Office of the Vice President for Global Communications

Wednesday, April 20, 2011

Two U-M faculty members named to American Academy of Arts and Sciences

U-M professors Sharon Glotzer and Scott Page have been named to the American Academy of Arts and Sciences, a prestigious society that recognizes individuals who have made significant contributions in scholarly and professional fields.

 
  Sharon Glotzer
   
 
  Scott Page

They are among 212 new fellows and 16 foreign honorary members, including scholars, scientists, writers, artists, and civic, corporate and philanthropic leaders.

Glotzer, the Stuart W. Churchill Collegiate Professor of Chemical Engineering, conducts research in the areas of computational nanoscience and simulation of soft matter, self-assembly and materials design. She has published more than 130 articles and presented nearly 200 invited talks and keynote lectures.

Glotzer also is a professor of materials science and engineering, macromolecular science and engineering, physics, and applied physics. She is active in science and technology policy and serves on many national advisory and study committees, including the National Academies' Solid State Sciences Committee.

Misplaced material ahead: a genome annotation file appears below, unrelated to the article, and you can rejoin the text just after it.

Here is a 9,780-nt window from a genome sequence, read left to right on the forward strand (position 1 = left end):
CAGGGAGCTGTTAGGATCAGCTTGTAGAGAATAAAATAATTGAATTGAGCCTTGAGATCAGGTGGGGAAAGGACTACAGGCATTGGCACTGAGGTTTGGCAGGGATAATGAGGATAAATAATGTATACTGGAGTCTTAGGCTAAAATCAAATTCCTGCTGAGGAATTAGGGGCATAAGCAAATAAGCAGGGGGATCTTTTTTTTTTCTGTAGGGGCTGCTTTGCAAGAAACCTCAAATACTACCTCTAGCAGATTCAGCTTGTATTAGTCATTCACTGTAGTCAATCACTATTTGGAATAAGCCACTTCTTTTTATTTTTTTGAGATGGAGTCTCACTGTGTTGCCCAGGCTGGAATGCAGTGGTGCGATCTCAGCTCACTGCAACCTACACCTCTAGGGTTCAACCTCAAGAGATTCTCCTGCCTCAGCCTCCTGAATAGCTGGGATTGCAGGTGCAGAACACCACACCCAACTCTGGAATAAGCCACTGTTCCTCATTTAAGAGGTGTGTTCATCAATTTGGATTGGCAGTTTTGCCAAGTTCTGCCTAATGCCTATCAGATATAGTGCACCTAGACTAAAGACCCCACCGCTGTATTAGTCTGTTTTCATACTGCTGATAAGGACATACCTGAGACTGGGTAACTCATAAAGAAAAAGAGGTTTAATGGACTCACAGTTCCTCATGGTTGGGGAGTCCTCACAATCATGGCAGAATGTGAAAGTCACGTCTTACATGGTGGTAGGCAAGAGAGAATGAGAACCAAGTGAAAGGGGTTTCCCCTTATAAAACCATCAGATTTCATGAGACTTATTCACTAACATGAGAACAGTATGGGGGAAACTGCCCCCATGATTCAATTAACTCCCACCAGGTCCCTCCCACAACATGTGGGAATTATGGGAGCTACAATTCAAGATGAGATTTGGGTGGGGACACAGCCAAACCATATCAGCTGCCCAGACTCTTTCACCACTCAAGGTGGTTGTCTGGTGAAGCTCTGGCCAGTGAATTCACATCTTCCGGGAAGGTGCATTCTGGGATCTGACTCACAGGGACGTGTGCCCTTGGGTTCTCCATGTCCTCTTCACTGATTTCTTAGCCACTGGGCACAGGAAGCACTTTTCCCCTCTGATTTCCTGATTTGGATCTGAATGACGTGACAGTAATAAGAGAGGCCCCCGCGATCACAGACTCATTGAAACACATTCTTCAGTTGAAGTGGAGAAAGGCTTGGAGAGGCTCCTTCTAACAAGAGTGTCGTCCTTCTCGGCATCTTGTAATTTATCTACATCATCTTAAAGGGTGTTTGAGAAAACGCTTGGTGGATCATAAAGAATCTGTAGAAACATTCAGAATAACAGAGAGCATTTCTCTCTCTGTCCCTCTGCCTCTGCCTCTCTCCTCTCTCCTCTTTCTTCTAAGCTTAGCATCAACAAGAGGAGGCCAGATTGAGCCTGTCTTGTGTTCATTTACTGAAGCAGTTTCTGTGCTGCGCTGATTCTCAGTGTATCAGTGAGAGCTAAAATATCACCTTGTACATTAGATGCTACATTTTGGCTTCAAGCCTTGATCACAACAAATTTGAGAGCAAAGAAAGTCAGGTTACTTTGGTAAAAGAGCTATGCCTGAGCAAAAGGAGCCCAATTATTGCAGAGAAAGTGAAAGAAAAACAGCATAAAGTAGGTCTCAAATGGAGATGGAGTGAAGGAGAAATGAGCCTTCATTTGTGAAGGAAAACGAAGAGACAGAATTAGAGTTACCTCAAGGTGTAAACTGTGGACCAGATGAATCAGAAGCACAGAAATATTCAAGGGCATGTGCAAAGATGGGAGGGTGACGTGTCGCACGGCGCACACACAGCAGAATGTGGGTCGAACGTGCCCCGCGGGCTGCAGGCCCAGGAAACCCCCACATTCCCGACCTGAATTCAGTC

Page, the Leonid Hurwicz Collegiate Professor of Complex Systems, Political Science, and Economics, is the principal investigator for two large projects funded by the National Science Foundation: the IDEAS IGERT grant and Project SLUCE, a bio-complexity grant. He also directs Project Diversity, an interdisciplinary effort to understand the theoretical implications of diversity.

Page, the Leonid Hurwicz Collegiate Professor of Complex Systems, Political Science, and Economics, is the principal investigator for the IDEAS IGERT grant, funded by the National Science Foundation. He studies the importance of diversity and complexity in social systems and is the author of more than 60 articles and four books including the recently released "Diversity and Complexity." He regularly consults with government, business, and educational institutions on the pragmatic benefits of diversity.

Page also is a professor of political science and economics, a research professor at the Center for Political Studies, and director of the Center for the Study of Complex Systems. He belongs to several research teams, including the MacArthur Foundation's working group on economic inequality and social interactions.

The new class of fellows will be inducted at a ceremony Oct. 1 at the academy's headquarters in Cambridge, Mass.